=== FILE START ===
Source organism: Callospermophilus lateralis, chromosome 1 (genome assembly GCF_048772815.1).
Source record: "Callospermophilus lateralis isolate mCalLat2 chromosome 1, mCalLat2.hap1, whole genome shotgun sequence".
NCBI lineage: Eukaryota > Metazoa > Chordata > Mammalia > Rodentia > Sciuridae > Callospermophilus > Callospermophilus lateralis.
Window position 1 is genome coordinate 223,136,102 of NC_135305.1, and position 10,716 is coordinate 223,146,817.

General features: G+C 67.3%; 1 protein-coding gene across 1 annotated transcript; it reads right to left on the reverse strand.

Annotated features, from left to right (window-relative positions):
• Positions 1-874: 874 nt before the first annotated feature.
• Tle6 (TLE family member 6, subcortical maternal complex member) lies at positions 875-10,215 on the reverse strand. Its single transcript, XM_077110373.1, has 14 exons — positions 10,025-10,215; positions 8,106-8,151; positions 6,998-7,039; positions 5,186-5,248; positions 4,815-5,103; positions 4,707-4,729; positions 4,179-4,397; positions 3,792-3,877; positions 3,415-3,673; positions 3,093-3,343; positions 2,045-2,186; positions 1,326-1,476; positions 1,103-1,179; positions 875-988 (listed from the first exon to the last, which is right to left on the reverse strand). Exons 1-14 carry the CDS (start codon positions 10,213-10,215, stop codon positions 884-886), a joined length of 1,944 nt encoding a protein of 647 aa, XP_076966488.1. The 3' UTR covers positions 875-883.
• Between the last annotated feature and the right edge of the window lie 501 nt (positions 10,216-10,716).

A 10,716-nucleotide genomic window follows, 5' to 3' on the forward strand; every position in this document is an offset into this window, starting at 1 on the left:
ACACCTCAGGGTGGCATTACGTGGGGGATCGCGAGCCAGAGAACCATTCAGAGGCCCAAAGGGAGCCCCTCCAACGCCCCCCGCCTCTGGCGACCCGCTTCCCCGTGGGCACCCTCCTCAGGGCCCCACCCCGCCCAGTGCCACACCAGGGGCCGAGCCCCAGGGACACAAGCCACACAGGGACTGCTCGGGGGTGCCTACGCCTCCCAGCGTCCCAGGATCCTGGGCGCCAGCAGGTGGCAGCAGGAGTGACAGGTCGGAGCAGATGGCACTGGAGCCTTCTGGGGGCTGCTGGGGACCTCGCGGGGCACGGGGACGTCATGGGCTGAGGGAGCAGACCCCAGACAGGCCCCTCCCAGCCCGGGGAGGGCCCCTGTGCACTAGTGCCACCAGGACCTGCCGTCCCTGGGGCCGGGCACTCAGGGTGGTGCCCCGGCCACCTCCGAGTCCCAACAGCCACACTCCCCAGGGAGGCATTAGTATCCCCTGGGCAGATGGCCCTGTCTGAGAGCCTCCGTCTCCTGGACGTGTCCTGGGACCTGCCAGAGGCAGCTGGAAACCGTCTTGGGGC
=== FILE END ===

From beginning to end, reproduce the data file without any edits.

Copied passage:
Source organism: Callospermophilus lateralis, chromosome 1 (genome assembly GCF_048772815.1).
Source record: "Callospermophilus lateralis isolate mCalLat2 chromosome 1, mCalLat2.hap1, whole genome shotgun sequence".
NCBI lineage: Eukaryota > Metazoa > Chordata > Mammalia > Rodentia > Sciuridae > Callospermophilus > Callospermophilus lateralis.
Window position 1 is genome coordinate 223,136,102 of NC_135305.1, and position 10,716 is coordinate 223,146,817.

General features: G+C 67.3%; 1 protein-coding gene across 1 annotated transcript; it reads right to left on the reverse strand.

Annotated features, from left to right (window-relative positions):
• Positions 1-874: 874 nt before the first annotated feature.
• Tle6 (TLE family member 6, subcortical maternal complex member) lies at positions 875-10,215 on the reverse strand. Its single transcript, XM_077110373.1, has 14 exons — positions 10,025-10,215; positions 8,106-8,151; positions 6,998-7,039; positions 5,186-5,248; positions 4,815-5,103; positions 4,707-4,729; positions 4,179-4,397; positions 3,792-3,877; positions 3,415-3,673; positions 3,093-3,343; positions 2,045-2,186; positions 1,326-1,476; positions 1,103-1,179; positions 875-988 (listed from the first exon to the last, which is right to left on the reverse strand). Exons 1-14 carry the CDS (start codon positions 10,213-10,215, stop codon positions 884-886), a joined length of 1,944 nt encoding a protein of 647 aa, XP_076966488.1. The 3' UTR covers positions 875-883.
• Between the last annotated feature and the right edge of the window lie 501 nt (positions 10,216-10,716).

A 10,716-nucleotide genomic window follows, 5' to 3' on the forward strand; every position in this document is an offset into this window, starting at 1 on the left:
ACACCTCAGGGTGGCATTACGTGGGGGATCGCGAGCCAGAGAACCATTCAGAGGCCCAAAGGGAGCCCCTCCAACGCCCCCCGCCTCTGGCGACCCGCTTCCCCGTGGGCACCCTCCTCAGGGCCCCACCCCGCCCAGTGCCACACCAGGGGCCGAGCCCCAGGGACACAAGCCACACAGGGACTGCTCGGGGGTGCCTACGCCTCCCAGCGTCCCAGGATCCTGGGCGCCAGCAGGTGGCAGCAGGAGTGACAGGTCGGAGCAGATGGCACTGGAGCCTTCTGGGGGCTGCTGGGGACCTCGCGGGGCACGGGGACGTCATGGGCTGAGGGAGCAGACCCCAGACAGGCCCCTCCCAGCCCGGGGAGGGCCCCTGTGCACTAGTGCCACCAGGACCTGCCGTCCCTGGGGCCGGGCACTCAGGGTGGTGCCCCGGCCACCTCCGAGTCCCAACAGCCACACTCCCCAGGGAGGCATTAGTATCCCCTGGGCAGATGGCCCTGTCTGAGAGCCTCCGTCTCCTGGACGTGTCCTGGGACCTGCCAGAGGCAGCTGGAAACCGTCTTGGGGC